Game Theory Terms
Dominant strategy: the best strategy regardless of what move the other player makes
Nash equilibrium: an outcome in which neither player has an incentive to unilaterally alter his strategy.
Pareto optimal outcome: an outcome in which there is no other outcome that would make any player better off without making the other player worse off.
R. Axelrod’s Evolution of Cooperation (1984)
R. Axelrod’s PD Tournament
- programs would be entered into round-robin competition with payoffs along PD lines.
- DC = 5,0
- CC= 3,3
- DD= 1,1
Strategy that won overall was Tit-for-Tat
- Never scored higher than
- Tit-for-Tat: cooperate on first interaction, then reciprocate other actors play on prior rounds
- Nice: cooperates on first move (v. nasty)
- Provocable: retaliates when defected against
- Forgiving: resumes cooperation after the other cooperates again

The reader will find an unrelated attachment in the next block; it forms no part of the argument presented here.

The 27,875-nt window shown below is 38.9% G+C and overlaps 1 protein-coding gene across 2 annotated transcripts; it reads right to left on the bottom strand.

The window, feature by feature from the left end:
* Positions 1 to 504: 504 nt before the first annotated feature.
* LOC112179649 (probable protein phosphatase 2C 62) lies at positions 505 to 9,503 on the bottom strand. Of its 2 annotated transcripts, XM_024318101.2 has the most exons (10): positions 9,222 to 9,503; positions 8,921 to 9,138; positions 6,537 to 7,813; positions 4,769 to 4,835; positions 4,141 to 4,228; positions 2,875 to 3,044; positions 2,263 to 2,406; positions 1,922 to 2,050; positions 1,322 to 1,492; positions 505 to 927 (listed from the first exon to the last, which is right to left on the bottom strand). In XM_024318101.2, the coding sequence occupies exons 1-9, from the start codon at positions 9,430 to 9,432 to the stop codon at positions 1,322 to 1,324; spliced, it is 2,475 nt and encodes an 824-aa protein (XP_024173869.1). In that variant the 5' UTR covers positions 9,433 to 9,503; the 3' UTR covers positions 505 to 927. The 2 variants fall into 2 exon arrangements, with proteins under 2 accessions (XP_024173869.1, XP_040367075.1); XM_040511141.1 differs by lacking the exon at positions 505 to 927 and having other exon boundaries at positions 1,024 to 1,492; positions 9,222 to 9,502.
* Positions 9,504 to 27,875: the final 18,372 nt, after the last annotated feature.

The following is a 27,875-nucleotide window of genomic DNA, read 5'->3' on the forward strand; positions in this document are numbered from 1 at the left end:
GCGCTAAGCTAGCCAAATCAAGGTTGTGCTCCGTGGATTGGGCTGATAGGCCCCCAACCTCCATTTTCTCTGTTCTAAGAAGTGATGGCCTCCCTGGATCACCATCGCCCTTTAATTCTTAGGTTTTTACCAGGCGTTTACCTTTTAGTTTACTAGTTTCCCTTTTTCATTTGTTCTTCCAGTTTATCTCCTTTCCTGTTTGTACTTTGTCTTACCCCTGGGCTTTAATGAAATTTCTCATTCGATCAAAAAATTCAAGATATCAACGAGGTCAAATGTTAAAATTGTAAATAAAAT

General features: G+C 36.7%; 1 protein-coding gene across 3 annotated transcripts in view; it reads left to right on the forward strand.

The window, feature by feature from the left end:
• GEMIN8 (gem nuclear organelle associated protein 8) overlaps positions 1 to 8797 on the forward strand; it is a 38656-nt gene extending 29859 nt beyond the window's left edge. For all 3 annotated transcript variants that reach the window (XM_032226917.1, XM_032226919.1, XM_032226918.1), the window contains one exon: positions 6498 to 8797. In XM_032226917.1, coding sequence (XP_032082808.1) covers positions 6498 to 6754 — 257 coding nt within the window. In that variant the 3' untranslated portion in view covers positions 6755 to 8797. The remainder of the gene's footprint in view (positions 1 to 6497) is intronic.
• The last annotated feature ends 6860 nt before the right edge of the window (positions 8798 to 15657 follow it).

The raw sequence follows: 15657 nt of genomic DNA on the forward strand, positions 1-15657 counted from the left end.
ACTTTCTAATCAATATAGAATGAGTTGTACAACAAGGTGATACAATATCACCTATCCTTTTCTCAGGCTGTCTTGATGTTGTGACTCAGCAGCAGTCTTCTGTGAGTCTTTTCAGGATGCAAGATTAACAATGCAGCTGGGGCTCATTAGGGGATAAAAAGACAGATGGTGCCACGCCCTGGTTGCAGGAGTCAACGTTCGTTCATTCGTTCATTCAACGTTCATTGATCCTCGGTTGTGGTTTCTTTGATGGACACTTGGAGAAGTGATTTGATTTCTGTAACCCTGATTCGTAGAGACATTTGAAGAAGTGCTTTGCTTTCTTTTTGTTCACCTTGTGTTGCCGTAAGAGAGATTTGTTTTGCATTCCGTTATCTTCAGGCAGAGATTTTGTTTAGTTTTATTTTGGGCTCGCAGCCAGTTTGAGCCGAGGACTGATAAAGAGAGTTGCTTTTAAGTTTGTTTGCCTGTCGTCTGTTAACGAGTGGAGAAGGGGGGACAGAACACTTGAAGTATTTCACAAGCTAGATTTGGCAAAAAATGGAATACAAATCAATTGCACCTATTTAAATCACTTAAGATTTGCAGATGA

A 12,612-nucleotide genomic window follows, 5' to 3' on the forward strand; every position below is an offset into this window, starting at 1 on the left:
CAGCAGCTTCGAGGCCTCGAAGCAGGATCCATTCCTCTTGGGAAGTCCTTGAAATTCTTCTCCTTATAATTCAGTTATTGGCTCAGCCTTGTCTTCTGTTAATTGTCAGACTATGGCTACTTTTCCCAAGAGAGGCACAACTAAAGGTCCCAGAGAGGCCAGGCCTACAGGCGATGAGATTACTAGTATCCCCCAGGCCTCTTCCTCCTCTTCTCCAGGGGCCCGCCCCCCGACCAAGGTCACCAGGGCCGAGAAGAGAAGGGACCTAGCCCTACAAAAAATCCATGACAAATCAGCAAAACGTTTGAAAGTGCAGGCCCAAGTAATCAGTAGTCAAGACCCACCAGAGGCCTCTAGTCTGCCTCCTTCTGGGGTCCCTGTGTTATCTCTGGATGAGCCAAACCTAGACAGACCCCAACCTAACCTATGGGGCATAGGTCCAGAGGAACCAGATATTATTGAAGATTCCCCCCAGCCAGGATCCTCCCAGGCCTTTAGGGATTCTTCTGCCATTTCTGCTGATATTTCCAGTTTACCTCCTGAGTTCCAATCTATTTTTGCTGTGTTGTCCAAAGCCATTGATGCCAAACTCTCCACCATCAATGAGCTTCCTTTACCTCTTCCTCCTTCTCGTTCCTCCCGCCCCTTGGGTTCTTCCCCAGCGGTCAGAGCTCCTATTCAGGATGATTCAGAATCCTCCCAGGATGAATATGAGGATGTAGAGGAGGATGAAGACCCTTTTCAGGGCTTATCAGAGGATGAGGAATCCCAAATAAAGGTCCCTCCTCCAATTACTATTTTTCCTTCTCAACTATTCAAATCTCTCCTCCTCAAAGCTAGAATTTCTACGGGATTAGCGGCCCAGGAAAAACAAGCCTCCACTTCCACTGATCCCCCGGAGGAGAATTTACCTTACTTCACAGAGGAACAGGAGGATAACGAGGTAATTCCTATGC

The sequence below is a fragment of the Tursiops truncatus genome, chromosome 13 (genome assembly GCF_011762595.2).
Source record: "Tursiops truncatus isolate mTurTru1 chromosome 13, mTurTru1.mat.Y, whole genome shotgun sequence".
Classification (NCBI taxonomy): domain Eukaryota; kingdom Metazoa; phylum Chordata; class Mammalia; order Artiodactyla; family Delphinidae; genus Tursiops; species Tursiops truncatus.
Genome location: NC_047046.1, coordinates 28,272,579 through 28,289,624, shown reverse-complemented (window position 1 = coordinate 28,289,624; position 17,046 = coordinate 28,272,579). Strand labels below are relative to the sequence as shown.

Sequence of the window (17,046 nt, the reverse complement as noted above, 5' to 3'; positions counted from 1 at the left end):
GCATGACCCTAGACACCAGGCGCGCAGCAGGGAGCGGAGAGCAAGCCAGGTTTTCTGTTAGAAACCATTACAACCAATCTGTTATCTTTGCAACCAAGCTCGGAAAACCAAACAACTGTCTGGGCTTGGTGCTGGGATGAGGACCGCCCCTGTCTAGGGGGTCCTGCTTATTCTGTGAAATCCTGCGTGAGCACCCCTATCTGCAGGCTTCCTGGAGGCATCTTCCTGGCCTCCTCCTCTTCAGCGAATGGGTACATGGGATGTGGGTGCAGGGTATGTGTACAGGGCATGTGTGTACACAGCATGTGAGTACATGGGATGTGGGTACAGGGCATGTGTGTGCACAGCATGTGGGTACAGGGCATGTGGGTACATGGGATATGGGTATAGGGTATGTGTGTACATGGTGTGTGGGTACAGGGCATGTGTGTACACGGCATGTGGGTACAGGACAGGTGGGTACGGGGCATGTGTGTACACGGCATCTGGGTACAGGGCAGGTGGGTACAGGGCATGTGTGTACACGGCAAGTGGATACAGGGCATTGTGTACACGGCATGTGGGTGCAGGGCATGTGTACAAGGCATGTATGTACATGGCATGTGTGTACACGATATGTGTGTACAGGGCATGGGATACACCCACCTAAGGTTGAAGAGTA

- Clear: it pattern of play can be well understood
In repeated (iterated) Prisoner Dilemma interactions, concern for future gains make cooperation preferable over cheating, but…
if short-run gains are valued highly (shadow of future is slight), then cheating and mutual defection prevail over mutual cooperation.
Discount Parameter w
- measure of how much a future payoff compares to current payoffs
- discount parameter = w
- payoff = v
- future payoffs = v*(1/(1-w))
In computer simulations with moderate shadow of the future, TfT wins over nasty strategies (those that defect)
- under above payoffs, TfT is collectively stable so long as w ≥ 2/3
- collectively stable means that a set of TfT strategies would always score as good as or better playing each other than any other strategy would playing them.
- only by playing TfT could any player hope to score as well as those playing TfT
- if w < ½, then ‘all defect’ is best strategy.